What colour are you walls?
Are you someone who needs to chill out a bit more or are your laidback? Visitors will see this when they check out the colour of your or your walls. Apparently, red suggests someone who will freely voice their opinion and may also experience conflicting emotions, whereas blue projects calm, strength and intellect. Anyone who walks into a room painted yellow is thought to be in the company of someone who is warm and welcoming — yellow is the colour of hope. Green, meanwhile, is a sign of someone who has a stable influence on the people around them. Are the walls painted purple? Your visitor may well expect you to be innovative or creative in some way.
Are you a millennial?
Take a quick look around your home and see how many photographs there of yourself. Do you have lots of photos dotted all over the home? It’s a sure sign to some that you’re probably under 35. The older generations would consider it unsophisticated — not to mention feel slightly awkward —to have lots of photos of themselves around the place. Not the millennial generation — this is the selfie age!
How tidy is your sock drawer?
Yes, this is serious. This is genuinely shocking, but people who are orderly and detailed in their lives seem to have messier sock drawers than other mere mortals. The theory behind this is that they’re ordering more important parts of their lives. Not so shocking now then. Is there a part of your life you should address?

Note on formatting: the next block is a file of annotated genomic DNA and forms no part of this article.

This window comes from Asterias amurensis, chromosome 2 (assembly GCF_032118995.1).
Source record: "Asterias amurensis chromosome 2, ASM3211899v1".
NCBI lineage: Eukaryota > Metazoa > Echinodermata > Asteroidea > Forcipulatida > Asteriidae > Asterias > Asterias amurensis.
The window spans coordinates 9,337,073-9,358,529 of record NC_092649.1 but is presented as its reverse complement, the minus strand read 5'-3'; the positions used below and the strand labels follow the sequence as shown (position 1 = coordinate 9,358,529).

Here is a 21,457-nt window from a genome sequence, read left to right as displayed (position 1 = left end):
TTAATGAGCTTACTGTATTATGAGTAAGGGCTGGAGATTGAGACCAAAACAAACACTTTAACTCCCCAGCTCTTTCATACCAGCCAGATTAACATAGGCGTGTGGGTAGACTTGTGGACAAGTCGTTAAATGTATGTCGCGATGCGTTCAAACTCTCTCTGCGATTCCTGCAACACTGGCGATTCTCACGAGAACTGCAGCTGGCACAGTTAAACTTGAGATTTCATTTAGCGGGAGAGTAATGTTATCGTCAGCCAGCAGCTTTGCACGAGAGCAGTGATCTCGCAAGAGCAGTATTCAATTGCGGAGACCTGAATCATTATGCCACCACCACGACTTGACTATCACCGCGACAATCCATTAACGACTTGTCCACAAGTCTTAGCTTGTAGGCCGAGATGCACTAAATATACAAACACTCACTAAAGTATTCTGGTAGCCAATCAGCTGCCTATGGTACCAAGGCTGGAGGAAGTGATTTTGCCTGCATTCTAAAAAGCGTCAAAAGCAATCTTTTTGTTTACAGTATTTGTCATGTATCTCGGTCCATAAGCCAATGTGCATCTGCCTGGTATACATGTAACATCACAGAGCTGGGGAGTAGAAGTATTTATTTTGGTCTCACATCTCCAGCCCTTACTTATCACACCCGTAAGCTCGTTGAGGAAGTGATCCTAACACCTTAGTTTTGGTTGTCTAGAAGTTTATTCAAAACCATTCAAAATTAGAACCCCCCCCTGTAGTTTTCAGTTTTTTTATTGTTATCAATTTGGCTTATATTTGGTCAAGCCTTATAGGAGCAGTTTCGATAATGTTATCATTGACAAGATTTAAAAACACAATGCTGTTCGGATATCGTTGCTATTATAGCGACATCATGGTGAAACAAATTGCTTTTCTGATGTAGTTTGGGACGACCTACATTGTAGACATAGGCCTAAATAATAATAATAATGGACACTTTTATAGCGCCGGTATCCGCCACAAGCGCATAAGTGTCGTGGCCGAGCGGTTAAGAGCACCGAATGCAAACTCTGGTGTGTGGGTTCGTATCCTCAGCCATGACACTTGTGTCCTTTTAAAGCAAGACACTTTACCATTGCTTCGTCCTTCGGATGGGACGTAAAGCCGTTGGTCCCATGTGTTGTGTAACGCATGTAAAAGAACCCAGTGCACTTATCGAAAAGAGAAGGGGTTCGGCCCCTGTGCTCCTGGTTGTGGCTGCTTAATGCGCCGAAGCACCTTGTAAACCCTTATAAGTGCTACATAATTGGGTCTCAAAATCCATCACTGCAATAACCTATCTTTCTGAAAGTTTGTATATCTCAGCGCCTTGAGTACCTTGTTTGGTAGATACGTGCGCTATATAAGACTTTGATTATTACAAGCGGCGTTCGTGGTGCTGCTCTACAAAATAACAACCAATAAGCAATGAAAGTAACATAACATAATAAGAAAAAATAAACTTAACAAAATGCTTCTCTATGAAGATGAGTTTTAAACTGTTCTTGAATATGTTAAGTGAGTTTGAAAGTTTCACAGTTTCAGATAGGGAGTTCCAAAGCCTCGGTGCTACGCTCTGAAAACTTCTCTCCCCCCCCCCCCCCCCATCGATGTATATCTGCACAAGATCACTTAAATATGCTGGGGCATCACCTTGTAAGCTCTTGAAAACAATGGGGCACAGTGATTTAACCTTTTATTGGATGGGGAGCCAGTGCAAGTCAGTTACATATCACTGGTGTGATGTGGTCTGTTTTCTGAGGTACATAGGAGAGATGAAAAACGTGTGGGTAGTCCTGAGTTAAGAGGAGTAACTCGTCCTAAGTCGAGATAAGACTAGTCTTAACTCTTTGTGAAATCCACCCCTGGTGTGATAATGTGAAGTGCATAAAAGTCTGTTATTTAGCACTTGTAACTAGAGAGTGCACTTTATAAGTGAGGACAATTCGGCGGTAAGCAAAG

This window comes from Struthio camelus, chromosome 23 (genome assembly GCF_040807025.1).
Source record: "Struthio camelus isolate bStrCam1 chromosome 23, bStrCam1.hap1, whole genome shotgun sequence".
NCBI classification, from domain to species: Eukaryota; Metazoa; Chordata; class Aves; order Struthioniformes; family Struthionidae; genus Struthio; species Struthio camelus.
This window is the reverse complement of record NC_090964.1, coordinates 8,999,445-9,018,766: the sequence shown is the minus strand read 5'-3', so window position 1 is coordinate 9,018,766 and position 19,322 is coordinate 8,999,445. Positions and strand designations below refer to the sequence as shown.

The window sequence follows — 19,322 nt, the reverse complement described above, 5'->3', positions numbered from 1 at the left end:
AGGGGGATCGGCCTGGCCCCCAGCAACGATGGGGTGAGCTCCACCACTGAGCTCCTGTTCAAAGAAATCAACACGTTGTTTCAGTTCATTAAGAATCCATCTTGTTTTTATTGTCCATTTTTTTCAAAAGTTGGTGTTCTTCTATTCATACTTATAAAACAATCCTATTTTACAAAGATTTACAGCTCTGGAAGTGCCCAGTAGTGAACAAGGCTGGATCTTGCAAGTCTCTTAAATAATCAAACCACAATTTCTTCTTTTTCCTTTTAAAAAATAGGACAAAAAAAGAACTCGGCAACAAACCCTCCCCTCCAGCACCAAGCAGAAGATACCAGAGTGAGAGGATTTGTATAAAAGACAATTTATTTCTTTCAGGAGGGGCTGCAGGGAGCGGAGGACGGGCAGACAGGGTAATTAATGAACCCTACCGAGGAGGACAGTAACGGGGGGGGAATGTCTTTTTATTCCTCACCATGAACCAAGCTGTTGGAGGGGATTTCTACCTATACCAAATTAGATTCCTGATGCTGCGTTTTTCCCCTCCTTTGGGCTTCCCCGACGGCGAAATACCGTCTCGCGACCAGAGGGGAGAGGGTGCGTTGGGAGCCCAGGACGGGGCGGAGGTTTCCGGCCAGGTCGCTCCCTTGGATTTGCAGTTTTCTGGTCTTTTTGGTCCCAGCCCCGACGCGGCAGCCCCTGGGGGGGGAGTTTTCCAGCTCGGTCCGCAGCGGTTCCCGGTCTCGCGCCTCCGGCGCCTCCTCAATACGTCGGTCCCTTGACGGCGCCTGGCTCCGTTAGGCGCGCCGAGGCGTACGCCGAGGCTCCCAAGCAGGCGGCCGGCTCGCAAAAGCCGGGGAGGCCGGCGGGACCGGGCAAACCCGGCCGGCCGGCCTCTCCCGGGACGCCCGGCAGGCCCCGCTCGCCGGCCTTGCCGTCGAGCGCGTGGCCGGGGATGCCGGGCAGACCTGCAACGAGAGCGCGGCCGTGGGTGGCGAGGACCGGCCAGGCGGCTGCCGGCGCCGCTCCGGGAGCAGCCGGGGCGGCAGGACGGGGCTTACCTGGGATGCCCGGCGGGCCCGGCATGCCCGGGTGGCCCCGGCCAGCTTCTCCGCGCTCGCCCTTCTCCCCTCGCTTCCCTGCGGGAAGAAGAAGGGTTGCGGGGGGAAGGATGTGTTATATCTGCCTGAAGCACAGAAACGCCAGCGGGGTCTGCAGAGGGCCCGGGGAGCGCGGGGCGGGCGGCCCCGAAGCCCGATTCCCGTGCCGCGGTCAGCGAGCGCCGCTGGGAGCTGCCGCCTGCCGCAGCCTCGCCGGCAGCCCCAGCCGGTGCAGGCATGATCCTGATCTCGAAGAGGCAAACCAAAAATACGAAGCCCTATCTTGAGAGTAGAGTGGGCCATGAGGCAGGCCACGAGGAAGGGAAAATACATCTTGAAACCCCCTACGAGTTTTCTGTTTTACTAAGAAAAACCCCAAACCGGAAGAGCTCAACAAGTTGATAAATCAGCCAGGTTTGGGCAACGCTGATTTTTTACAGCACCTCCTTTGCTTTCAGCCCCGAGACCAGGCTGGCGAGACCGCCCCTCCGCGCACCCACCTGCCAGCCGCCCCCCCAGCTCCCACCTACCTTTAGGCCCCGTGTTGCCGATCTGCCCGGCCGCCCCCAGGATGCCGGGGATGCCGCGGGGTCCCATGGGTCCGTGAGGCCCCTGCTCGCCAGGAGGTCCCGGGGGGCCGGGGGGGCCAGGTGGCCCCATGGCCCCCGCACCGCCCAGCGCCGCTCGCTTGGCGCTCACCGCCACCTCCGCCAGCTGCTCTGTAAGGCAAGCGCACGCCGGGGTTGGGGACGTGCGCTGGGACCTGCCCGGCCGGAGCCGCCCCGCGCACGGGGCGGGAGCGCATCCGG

Do you make your bed?
A survey of 68,000 people found that people who make their beds in the morning are more likely to enjoy their jobs. There was also a strong likelihood that they took regular exercise as well. Psychologists think that this might be because happy people aspire to a more orderly life. Not making your bed is a sign of someone who might think their job and exercise are both pointless. That’s for you to decide, though.
Do you vote Left or Right?
You don’t have to stick a banner in your window or wear a badge or T-shirt to display your political allegiance. In fact, you may not even realise you’re doing it when someone steps into your home, but just how tidy is your home?
If it’s neat and tidy and brightly lit, or you have lots of sports paraphernalia or cleaning supplies, you may well be displaying the signs of a more Right-leaning voter, whereas if you lean more to the Left, your home is likely to be a bit more cluttered and feature a variety of books, maps, music and colours. Psychologists believe that voters for the political Right show more more conventional tastes in their décor; voters for the Left, however, may opt for a more liberal way furnishing their homes.
More than 20 years have passed since that dreadful day Versace’s life was ended. His home said so much about him. The mansion reflected his pride in his brand and his need to not just have a nice home, but to be able to live comfortably in his home, too. When we tidy our homes or choose to leave them untidy, paint them one colour or another or furnish them in a certain way, we may be sending out messages about our own wants and needs — whether it’s a need for company or a need to make changes in our lives, or whether it’s a desire for one party to be in government or another — and what people can expect when they’re around us.
Why not look around your home now and see what it says about you? And if it’s telling you that something has to change in your life, make it happen.